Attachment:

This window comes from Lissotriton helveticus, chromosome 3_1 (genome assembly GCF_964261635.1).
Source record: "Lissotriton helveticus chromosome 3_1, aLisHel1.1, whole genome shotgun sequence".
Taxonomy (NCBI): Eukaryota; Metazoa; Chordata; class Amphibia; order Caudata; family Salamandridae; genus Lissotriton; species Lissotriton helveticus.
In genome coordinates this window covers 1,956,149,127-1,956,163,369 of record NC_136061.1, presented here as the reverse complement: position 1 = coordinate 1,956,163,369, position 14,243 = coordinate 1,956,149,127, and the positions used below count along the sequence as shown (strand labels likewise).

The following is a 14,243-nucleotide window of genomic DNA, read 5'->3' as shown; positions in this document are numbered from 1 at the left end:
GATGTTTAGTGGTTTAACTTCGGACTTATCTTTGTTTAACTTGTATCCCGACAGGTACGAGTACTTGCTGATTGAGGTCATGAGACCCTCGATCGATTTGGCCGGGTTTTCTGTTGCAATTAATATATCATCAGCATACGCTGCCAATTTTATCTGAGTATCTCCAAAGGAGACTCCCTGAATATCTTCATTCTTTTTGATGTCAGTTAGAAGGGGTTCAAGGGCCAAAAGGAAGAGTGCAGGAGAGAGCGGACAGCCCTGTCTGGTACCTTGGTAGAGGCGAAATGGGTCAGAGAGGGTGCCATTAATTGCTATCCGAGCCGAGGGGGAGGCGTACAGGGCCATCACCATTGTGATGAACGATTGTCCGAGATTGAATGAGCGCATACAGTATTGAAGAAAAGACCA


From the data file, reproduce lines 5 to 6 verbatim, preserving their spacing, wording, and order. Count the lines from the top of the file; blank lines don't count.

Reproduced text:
The following is a 14,243-nucleotide window of genomic DNA, read 5'->3' as shown; positions in this document are numbered from 1 at the left end:
GATGTTTAGTGGTTTAACTTCGGACTTATCTTTGTTTAACTTGTATCCCGACAGGTACGAGTACTTGCTGATTGAGGTCATGAGACCCTCGATCGATTTGGCCGGGTTTTCTGTTGCAATTAATATATCATCAGCATACGCTGCCAATTTTATCTGAGTATCTCCAAAGGAGACTCCCTGAATATCTTCATTCTTTTTGATGTCAGTTAGAAGGGGTTCAAGGGCCAAAAGGAAGAGTGCAGGAGAGAGCGGACAGCCCTGTCTGGTACCTTGGTAGAGGCGAAATGGGTCAGAGAGGGTGCCATTAATTGCTATCCGAGCCGAGGGGGAGGCGTACAGGGCCATCACCATTGTGATGAACGATTGTCCGAGATTGAATGAGCGCATACAGTATTGAAGAAAAGACCA